6. What kind of material is suitable for undergarments?

7. What is a ruffle? Name some garments on which the ruffle is frequently used. Explain.

8. Of what material should pajamas be made for very cold weather?

9. Design and explain how you would make pajamas for some-one who expected to sleep out of doors in cold weather.

10. What is a placket? Name four or five garments requiring plackets and explain how the placket should be made in each.

11. Of what material should a boy's shirt be made?

12. Why is linen particularly desirable for table cloths and napkins?

13. Design an embroidery luncheon set. Calculate the cost of all the materials, estimate the time that it will require to complete it. Counting your time worth 20c per hour, what would be the worth of the complete set?

14. How would you undertake to remove an unknown stain from a white linen towel?

15. How would you prepare a good general purpose cleaning fluid?

16. What precautions are particularly necessary in doing any kind of garment cleaning?

17. What cleaning and pressing of garments have you tried at home?

Suggestions For Home Application

After you have completed the work of this section you should be able to do a great deal of your own sewing. However, you will likely meet many problems which, on account of lack of space, were not dealt with in this text. The following suggestions may assist you in some of your home problems.

1. The ruffle for a petticoat may be gathered very satisfactorily on the sewing machine, using the special attachment which accompanies the machine.

The greatest difficulty found in using a machine gatherer is in adjusting it to the proper fullness, so that the ruffle may fit the part of the garment where it is to be placed without re-adjusting the gathers. When you are gathering a ruffle on the machine try the following method of adjusting the ruffle to the goods: Divide the garment where the ruffle is to be placed, in halves or fourths; divide the ruffle in a corresponding manner. Measure one division of both the skirt and the ruffle; find the proportion existing between them. For instance, if the space on the garment is 18" and the length of the space on the ruffle is 24", the proportion will be 18" to 24" or the gathered ruffle is to be 18/24, or 3/4 the length of the ungathered ruffle; take a piece of cloth and adjust the gatherer until it will gather this piece to 3/4 of its length; that is, if the piece is 8" long, adjust the attachment to gather it to 6". When the attachment is properly adjusted, gather the ruffle.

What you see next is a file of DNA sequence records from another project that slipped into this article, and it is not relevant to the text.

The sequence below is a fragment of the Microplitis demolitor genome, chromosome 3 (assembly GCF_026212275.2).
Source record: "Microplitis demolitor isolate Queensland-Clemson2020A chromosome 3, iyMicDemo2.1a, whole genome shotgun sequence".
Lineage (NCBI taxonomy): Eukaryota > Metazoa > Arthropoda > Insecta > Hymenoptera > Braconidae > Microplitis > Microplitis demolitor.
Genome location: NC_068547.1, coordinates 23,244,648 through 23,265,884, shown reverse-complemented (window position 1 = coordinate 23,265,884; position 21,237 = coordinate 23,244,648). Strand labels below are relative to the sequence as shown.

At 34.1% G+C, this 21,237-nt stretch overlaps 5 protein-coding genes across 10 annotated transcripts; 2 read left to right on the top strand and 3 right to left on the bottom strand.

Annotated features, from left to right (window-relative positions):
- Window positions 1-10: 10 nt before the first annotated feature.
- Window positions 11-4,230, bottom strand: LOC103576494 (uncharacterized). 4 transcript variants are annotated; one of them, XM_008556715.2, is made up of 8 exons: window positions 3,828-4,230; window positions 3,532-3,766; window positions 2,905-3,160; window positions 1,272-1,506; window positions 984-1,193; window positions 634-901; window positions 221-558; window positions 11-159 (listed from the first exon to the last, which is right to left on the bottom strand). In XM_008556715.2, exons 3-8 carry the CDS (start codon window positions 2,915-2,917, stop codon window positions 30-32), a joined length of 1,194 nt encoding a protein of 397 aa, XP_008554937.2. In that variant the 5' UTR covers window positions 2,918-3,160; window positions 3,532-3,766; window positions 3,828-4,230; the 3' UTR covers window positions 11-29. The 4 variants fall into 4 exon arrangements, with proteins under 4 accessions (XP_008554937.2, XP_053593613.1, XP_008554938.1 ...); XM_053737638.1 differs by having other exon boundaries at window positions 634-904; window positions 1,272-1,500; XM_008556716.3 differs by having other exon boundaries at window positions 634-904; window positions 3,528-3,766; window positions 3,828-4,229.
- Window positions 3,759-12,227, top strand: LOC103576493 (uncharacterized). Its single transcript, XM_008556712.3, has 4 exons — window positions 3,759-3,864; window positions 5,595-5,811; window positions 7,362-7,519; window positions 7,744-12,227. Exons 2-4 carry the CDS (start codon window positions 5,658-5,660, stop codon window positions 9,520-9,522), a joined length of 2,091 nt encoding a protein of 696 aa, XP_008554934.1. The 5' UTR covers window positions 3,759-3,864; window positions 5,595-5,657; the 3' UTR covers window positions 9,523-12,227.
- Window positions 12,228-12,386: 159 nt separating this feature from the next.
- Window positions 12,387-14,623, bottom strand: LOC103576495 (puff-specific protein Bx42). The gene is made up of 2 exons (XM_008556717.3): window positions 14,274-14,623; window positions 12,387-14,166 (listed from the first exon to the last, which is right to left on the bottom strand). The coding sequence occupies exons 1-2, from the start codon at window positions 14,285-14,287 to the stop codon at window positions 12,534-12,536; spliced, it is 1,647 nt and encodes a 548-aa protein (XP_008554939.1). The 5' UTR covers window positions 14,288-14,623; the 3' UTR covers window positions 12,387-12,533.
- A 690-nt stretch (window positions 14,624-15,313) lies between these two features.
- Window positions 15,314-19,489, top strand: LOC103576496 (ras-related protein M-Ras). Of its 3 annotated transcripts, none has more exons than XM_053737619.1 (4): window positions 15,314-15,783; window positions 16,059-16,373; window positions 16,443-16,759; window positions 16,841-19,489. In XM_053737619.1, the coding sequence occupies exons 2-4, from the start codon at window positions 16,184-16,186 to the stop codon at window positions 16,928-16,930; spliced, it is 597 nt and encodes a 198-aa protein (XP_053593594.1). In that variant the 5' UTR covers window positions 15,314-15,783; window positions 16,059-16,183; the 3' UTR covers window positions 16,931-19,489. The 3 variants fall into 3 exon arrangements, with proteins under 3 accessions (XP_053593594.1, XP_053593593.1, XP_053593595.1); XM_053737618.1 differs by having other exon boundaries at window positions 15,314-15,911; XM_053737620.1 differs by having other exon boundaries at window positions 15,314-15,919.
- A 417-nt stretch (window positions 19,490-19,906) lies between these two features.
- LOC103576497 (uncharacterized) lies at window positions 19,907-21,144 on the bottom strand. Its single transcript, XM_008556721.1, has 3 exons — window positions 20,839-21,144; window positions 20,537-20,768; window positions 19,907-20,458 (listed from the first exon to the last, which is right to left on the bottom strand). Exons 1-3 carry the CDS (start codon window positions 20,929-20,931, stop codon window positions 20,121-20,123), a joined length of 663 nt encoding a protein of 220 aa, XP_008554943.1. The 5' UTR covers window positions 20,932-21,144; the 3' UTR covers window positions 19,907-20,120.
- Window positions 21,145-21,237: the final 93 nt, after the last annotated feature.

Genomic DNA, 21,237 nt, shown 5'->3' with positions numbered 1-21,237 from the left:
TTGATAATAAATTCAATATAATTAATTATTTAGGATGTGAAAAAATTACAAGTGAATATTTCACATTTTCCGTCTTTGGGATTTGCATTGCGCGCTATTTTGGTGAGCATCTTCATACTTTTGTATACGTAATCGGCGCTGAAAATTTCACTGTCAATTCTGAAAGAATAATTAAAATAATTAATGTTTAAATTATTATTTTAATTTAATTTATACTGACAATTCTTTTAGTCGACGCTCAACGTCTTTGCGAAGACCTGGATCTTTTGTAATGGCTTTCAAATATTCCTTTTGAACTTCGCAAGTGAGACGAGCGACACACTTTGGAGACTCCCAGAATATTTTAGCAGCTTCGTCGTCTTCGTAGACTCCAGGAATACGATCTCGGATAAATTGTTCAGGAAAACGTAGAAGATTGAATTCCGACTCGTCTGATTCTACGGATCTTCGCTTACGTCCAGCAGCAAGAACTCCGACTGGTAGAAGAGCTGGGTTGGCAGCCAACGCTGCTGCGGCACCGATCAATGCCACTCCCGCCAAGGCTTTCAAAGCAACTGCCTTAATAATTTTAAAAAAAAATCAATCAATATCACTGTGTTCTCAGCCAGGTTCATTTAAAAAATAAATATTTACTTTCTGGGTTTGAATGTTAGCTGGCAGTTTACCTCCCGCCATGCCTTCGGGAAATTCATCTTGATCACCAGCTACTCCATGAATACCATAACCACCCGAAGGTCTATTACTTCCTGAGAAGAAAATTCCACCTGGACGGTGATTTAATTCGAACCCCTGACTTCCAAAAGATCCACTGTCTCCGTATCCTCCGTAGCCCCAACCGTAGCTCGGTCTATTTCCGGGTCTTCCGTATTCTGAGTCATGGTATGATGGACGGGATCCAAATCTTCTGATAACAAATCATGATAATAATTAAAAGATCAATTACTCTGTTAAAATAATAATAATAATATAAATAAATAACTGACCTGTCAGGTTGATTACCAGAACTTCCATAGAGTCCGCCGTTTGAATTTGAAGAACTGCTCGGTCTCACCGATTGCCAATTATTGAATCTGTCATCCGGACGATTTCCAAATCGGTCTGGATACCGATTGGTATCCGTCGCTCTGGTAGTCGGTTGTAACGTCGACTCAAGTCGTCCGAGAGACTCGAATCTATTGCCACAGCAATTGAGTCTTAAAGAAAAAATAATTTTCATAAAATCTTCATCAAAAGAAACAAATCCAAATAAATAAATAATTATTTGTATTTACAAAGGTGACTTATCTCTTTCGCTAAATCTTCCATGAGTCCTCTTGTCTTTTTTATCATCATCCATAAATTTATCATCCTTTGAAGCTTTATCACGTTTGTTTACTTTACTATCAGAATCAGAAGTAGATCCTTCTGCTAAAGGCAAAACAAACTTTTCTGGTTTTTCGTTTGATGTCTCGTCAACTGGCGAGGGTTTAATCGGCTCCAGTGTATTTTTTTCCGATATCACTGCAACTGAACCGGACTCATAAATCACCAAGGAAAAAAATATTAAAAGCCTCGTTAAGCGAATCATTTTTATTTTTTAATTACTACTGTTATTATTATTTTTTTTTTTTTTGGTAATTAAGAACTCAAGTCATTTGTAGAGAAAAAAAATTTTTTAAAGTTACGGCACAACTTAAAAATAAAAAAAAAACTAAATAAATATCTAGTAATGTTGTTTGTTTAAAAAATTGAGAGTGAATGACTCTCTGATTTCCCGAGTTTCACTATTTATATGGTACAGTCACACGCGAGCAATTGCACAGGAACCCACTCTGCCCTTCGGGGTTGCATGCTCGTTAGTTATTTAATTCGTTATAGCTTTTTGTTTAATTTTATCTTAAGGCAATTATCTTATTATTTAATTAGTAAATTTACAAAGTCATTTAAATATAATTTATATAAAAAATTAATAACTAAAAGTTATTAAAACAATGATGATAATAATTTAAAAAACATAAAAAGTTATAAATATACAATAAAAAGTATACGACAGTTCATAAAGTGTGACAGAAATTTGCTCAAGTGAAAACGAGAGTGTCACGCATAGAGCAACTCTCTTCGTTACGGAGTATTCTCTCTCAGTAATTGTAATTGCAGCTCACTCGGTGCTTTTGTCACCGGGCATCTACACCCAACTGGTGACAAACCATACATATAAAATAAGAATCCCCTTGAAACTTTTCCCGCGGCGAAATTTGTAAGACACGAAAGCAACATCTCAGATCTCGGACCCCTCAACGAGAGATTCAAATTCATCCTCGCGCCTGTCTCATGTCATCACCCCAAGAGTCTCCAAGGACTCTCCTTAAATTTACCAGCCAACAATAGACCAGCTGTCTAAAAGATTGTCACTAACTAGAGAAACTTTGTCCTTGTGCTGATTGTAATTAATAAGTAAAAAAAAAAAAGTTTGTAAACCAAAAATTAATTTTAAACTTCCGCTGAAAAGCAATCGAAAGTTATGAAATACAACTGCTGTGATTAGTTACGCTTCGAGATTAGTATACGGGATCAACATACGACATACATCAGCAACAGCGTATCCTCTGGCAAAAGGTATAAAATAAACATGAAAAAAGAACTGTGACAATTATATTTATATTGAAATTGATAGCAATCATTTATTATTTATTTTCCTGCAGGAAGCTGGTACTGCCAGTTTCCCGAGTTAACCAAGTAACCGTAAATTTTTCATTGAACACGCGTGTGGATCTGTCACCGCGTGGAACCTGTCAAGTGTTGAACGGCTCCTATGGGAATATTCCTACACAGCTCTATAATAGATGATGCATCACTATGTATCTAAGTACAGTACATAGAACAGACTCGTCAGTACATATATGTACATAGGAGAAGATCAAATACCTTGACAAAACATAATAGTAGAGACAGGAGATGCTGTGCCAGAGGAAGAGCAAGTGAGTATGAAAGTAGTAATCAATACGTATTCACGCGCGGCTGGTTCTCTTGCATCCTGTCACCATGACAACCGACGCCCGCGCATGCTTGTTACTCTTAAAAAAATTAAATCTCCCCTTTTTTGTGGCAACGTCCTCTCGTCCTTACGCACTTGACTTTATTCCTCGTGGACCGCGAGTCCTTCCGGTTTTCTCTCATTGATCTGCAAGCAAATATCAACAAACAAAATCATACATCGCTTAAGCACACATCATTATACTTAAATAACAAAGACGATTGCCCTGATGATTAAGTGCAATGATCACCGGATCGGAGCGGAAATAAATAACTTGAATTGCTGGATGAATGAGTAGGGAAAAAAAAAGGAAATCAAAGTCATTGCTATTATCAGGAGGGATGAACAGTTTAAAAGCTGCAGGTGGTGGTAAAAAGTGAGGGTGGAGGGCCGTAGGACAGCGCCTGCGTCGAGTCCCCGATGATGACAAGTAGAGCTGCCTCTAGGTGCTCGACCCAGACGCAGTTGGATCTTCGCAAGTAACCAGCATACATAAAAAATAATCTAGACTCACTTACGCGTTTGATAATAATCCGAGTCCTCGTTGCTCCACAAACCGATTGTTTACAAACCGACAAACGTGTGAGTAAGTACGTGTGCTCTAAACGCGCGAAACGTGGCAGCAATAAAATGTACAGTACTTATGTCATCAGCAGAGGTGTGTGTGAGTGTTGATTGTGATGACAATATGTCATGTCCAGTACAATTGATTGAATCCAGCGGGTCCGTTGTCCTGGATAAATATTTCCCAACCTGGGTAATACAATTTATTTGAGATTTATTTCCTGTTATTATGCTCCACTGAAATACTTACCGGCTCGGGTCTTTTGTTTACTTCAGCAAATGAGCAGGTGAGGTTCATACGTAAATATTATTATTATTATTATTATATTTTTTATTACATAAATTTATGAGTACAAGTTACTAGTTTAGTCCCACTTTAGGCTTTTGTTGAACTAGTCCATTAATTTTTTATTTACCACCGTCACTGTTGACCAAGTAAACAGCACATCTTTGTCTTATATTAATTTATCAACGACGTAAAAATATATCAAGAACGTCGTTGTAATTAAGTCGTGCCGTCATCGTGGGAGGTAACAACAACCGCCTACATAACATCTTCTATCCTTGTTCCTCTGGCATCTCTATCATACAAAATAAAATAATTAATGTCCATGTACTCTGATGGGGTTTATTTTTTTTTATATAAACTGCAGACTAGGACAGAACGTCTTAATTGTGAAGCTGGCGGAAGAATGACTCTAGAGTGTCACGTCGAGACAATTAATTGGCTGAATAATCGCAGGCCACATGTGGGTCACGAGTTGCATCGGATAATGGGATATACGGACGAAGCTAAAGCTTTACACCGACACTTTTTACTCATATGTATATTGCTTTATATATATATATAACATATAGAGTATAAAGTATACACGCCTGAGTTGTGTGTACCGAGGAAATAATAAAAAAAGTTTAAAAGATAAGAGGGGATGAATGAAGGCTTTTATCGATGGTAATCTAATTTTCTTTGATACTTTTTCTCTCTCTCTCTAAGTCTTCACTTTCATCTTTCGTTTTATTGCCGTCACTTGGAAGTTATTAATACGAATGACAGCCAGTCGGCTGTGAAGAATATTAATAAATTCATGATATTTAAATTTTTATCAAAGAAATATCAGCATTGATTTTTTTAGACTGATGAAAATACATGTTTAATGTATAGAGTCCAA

2. Tucks make very attractive trimming for drawers; they may be made quite easily on the sewing machine with a little practice by using the tucker attachment. This adjusts the width of the tucks and the spaces between them. Do not attempt to make tucks on a garment until you have practiced making them on another piece of cloth. Be careful to study the instructions given in the book of directions which accompanies your machine.